Chronic traumatic encephalopathy (CTE) is described by the Concussion Legacy Foundation as “a degenerative brain disease found in athletes, military veterans, and others with a history of repetitive brain trauma.” A degenerative disease is one that essentially deteriorates organs or tissues — in this case the brain. CTE can affect people in a variety of ways, to include behavioral and personality changes; it can also affect motor function and memory. The symptoms often begin to present themselves years after the injury in the form of personality changes, and in the worst cases can eventually lead to dementia. However, regular cases can still produce very serious problems, and the chances of getting CTE increases with each repeated injury.
Unfortunately, there is no sure way to test for CTE short of an autopsy. According to CBS, leading CTE researcher and neuropathologist Dr. Ann McKee found CTE in 110 out of 111 deceased football players from the NFL. She would later conduct a study and confirm that 65% of deceased veterans who had suffered a bTBI (blast traumatic brain injury) were found with CTE. CTE has also been found in cases of repeated domestic abuse.
As diagnostic research and technology continues to advance in regards to CTE, then perhaps treatment options will begin to present themselves. As of now, there are efforts to develop an effective system of identifying CTE before it takes hold, most of which has been pioneered by Dr. Ann Mckee. If properly identified it does becomes possible to treat the symptoms. There already exist treatments for memory loss due to trauma to the head, mood changes or simply headache-relief — the difficulty is diagnosing it early on.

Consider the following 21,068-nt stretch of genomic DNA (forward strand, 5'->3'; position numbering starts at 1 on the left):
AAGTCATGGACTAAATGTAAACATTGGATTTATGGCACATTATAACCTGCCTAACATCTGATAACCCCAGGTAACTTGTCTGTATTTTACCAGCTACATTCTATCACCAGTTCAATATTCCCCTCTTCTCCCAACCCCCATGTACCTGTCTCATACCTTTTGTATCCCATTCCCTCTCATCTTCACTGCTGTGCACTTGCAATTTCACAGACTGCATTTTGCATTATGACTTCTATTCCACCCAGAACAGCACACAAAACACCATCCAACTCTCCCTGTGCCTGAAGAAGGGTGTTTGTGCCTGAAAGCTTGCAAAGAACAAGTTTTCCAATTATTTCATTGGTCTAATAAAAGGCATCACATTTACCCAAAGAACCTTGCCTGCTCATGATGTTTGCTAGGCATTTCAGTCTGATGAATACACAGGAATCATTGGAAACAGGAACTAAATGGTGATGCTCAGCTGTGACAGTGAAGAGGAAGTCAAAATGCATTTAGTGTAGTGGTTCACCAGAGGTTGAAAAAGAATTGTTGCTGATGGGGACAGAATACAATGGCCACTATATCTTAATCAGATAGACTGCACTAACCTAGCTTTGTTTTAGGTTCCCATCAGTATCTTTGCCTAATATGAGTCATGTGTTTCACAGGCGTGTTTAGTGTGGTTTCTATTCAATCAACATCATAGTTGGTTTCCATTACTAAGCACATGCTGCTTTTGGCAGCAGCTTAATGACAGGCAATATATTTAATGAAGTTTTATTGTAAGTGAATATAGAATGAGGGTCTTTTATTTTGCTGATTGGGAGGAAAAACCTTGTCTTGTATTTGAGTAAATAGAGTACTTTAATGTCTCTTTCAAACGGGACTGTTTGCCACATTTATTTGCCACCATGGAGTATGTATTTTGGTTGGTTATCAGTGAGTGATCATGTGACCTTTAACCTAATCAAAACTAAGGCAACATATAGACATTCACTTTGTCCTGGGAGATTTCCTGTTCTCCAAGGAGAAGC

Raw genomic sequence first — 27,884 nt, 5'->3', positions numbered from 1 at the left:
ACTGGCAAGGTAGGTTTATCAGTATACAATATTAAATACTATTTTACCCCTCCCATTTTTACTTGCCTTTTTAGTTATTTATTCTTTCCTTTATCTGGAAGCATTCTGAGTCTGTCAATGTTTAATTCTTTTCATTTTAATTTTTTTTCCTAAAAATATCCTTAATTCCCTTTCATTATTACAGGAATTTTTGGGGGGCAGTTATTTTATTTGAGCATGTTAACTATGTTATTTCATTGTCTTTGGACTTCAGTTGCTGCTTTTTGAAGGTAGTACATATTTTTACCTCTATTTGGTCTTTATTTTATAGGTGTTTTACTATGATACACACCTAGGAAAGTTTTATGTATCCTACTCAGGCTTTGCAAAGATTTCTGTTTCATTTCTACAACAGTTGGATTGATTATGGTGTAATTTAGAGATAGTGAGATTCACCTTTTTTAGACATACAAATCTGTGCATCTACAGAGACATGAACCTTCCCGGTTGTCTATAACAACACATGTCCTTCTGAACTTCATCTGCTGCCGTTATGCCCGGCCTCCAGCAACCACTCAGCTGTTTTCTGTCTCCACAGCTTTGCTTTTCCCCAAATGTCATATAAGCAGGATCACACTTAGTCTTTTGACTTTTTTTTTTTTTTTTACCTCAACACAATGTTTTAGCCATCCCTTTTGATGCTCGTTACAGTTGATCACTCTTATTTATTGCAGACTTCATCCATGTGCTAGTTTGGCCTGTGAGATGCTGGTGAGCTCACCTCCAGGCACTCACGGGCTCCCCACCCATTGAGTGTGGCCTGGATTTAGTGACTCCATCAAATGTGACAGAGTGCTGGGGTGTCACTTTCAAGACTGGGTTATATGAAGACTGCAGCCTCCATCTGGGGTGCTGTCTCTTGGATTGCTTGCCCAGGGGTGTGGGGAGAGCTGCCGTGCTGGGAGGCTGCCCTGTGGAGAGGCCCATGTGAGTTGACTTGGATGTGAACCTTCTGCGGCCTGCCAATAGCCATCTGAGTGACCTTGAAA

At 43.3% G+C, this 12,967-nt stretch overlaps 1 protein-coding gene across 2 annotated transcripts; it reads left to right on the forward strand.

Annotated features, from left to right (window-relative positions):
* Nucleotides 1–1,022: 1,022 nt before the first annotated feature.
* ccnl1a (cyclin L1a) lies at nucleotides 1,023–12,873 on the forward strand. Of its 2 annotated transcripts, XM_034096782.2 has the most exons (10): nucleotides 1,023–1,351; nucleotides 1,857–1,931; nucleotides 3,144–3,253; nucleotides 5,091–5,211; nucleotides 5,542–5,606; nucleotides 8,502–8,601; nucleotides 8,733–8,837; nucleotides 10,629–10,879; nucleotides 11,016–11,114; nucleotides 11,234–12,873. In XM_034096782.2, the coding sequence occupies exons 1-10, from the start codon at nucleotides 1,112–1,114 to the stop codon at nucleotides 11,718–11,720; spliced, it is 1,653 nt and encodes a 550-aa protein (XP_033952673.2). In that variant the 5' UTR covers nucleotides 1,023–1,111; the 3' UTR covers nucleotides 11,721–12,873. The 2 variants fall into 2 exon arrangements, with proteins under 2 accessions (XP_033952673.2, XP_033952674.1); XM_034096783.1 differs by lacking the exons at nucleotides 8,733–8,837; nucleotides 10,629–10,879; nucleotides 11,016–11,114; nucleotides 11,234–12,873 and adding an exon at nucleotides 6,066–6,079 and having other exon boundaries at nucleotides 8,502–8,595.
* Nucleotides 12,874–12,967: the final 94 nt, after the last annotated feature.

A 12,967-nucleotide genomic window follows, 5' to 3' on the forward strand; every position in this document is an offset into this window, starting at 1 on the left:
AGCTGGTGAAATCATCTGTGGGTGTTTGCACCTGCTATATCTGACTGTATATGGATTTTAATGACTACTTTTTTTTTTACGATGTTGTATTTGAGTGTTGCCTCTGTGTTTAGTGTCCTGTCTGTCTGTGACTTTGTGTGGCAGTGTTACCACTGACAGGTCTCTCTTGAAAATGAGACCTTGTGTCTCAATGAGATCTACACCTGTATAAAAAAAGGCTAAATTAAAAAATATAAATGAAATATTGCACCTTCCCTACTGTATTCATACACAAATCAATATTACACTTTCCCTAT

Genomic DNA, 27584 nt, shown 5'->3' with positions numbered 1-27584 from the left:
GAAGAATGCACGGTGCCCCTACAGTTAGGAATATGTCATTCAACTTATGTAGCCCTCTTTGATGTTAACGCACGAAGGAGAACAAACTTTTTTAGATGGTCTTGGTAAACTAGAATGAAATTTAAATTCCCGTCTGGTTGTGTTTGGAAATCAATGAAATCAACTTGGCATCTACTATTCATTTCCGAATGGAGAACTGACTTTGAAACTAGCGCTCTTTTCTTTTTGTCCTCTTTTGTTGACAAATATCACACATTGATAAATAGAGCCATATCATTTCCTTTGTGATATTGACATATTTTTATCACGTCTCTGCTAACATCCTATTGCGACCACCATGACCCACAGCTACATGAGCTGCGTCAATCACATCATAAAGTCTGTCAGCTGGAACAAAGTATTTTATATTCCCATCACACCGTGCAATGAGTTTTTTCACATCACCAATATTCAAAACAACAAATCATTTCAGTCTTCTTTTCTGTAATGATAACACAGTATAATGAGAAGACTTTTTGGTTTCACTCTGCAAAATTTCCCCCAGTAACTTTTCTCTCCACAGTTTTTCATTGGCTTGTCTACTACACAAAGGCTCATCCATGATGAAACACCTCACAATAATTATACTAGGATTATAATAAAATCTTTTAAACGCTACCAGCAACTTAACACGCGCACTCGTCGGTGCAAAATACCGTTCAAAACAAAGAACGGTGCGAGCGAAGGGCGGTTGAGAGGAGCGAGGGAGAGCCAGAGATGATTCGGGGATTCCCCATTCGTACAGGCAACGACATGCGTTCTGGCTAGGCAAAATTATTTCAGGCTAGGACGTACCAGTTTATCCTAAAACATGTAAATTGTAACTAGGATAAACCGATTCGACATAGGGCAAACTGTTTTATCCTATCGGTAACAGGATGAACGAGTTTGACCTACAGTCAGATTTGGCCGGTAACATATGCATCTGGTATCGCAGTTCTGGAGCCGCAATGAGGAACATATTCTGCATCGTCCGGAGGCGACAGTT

CTE was initially known as dementia pugilistica, and was mostly associated with boxing, known as “punch drunk syndrome.” Since then, it has been identified in other sports and eventually on to military circles.
The wars in Iraq and Afghanistan have shone a particular light on blast TBIs and the effects on service members, as insurgency forces have taken to using IEDs (Improvised Explosive Devices) more regularly. When an insurgent is outgunned by multiple American forces with far superior training, an IED is an easier, more realistic way to do serious damage that only requires basic, crude bomb-making materials. Because of this, bTBIs are a common injury sustained by American forces, resulting in over 375,000 veterans having sustained some sort of bTBI.
Featured image courtesy of the Associated Press.